Already on October 12th, zu Eulenburg had dispatched to Andō another letter in which he insisted on the fulfillment of an earlier promise of the Japanese to the Dutch, stating that there were no more obstacles to the conclusion of contracts with further countries. Since, from the Japanese perspective, these assurances had already been fulfilled by a later contract with the Dutch, zu Eulenburg’s argumentation stood on shaky ground.

Different fortunate circumstances however furthered the Prussian agenda. The representatives of the other Western countries advocated strongly zu Eulenburgs concerns. Around the end of October, the Dutch consul general in Nagasaki addressed an urgent letter to Andō, calling for his full compliance with the promises made earlier. In the course of October, the French, the American and the British representatives had conversations with Andō, in which the Japanese side requested, in order to avoid more unrest among the population, to delay for a few years the opening of further ports, which according to the existing contracts actually was due. Although, from the perspective of the Western countries, specifically the opening of the port of Edo was considered problematic, they were unable to concede this in the negotiations since to do so would have weakened their negotiating strategy. In the meeting of the British consul Alcock, Andō finally suggested that if the Western powers agreed to a postponement of the port openings, the Japanese in turn would take a contract with Prussia into consideration. It goes without saying that Alcock could not accept these terms and in return demanded the conclusion of a contract with Prussia without the compensation by the other powers. Nevertheless, this proved to be an important breakthrough in the negotiations.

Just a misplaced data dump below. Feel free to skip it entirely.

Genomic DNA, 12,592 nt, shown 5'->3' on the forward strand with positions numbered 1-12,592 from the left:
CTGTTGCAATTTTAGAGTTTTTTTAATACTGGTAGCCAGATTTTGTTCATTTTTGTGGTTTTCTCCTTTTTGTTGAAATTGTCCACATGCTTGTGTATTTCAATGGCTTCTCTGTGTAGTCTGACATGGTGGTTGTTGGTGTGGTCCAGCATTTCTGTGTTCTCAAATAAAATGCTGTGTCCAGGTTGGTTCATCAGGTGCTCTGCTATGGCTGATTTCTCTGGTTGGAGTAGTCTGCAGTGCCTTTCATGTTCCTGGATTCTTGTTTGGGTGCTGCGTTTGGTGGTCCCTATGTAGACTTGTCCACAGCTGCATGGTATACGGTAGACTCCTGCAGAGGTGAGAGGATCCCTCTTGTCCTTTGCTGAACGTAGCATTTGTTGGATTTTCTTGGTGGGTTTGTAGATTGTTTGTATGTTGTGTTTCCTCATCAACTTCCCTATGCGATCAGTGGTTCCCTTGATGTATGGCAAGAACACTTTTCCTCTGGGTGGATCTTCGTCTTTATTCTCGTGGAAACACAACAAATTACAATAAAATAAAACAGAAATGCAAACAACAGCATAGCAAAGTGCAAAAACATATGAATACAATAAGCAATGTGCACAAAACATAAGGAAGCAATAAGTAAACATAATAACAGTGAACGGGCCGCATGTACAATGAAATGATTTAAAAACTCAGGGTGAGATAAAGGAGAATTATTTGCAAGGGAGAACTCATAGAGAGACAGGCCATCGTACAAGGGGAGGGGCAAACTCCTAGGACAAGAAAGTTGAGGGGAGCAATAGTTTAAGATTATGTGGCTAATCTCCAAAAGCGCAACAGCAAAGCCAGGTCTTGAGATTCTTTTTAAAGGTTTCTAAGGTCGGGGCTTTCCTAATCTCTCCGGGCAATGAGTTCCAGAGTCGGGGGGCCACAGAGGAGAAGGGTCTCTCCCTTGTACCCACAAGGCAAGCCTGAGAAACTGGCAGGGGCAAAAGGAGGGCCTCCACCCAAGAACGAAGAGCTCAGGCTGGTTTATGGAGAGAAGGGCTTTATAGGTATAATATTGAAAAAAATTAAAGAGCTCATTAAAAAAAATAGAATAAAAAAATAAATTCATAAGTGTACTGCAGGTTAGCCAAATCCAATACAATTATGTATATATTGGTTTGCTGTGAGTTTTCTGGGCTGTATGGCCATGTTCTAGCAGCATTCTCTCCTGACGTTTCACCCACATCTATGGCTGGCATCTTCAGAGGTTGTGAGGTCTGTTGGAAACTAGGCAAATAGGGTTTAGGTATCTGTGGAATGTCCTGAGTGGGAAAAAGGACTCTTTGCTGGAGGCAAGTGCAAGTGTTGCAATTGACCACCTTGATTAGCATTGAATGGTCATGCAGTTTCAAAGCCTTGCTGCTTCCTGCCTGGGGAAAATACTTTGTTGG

Depiction of drunken sailors in Yokohama
Source: Utagawa Sadahide. Yokohama bunko 横浜文庫. S.l.: s.a., vol. 1, pp. 11v, 12r (shelf mark: 39085 ROA)